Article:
Housing options – a list

Danny Dorling in his book ‘All that is Solid, The Great Housing Disaster’ examines the housing issue in the UK.  He produces a list of solutions for housing.  These are listed below.

  1. Extend the current council tax bands up to band ‘Z’ with a view to transforming the tax into a fairer national land and property tax.
  2. Enhance the existing ‘right-to-stay’ into a ‘right-to-sell’, giving mortgagors the right to become tenants rather than face eviction.
  3. Second homes, holiday homes and empty commercial property need to be included in a fairer property tax system to discourage waste.
  4. Spare bedrooms should not be taxed.  Every family should be able to live in  a home with a spare room for visitors.  We already have enough room.  Every single adult who wants their own space should have it.
  5. An enhanced home-building programme will be needed if more people come into the UK than leave, as has been the case in recent years.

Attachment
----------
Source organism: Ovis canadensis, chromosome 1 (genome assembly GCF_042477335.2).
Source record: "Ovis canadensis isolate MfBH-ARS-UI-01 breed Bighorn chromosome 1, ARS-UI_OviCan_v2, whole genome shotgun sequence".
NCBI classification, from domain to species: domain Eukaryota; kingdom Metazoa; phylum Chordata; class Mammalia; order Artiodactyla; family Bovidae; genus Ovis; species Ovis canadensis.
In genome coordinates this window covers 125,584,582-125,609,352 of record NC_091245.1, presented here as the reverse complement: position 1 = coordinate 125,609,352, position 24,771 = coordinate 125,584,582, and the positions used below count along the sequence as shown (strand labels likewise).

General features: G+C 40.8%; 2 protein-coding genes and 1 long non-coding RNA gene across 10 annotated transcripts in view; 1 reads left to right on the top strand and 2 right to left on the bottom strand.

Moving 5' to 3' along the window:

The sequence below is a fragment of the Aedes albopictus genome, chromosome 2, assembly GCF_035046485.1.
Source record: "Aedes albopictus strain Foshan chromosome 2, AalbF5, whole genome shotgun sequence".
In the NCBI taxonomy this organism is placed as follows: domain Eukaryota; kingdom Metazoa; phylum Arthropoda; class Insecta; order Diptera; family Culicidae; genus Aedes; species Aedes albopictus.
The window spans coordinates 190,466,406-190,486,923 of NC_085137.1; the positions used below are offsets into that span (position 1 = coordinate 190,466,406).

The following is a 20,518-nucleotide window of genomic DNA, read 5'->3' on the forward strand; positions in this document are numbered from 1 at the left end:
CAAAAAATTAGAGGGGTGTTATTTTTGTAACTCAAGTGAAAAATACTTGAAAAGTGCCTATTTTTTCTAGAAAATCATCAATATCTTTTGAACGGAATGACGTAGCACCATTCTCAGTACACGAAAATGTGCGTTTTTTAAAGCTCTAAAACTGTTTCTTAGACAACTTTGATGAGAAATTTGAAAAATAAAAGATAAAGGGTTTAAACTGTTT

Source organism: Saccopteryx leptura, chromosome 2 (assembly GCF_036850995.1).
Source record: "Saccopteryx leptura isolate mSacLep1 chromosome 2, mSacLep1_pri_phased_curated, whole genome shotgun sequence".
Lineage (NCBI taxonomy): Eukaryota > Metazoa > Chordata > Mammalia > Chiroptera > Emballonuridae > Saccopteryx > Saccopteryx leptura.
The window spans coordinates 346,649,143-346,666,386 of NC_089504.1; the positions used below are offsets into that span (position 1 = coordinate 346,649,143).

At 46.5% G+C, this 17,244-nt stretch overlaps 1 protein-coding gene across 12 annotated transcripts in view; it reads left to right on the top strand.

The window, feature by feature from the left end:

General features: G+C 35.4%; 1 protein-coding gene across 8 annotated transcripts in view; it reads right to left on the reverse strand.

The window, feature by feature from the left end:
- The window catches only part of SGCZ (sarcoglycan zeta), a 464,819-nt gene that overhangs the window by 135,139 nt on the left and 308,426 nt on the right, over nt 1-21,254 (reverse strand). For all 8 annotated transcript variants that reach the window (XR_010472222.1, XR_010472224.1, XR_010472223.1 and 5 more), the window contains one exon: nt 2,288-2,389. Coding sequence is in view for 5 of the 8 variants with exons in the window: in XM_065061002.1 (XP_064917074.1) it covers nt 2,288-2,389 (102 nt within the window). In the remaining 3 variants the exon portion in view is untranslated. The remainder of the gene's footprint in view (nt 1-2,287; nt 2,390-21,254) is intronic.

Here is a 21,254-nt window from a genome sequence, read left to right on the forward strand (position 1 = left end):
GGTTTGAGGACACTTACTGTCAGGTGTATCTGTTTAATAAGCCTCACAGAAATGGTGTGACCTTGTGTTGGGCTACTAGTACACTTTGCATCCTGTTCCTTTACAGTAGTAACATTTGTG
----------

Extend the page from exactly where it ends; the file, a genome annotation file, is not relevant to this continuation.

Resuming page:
6. Benefits are now so low that they must soon rise faster than wages, which must rise faster than salaries – all of which must rise faster than house prices.  Rents need to stay still, if not fall.  All of these are out of balance.
  7. Greater income and wealth equality would be improved by the reintroduction of rent controls, which would also reduce housing benefit bills massively.  The already calculated Local Housing Allowances could be used to set the maximum fair rent in an area.
  8. Squatting and all other acts that are done purely to seek shelter and not to steal items for profit should again be a civil, not a criminal, offence.  Squatting is a symptom of a problem, not the problem.
  9. Illegal actions by landlords and bankers that deprive people of their home and shelter should become criminal, rather than civil, offences.
  10. We have to recognise that housing is central to environmental sustainability.  When we build, we need to build for the very long term.

Comments welcome on these.   We will be assessing some of these at a later date.  For anyone interested in housing issues this book is a good read with some provocative points.


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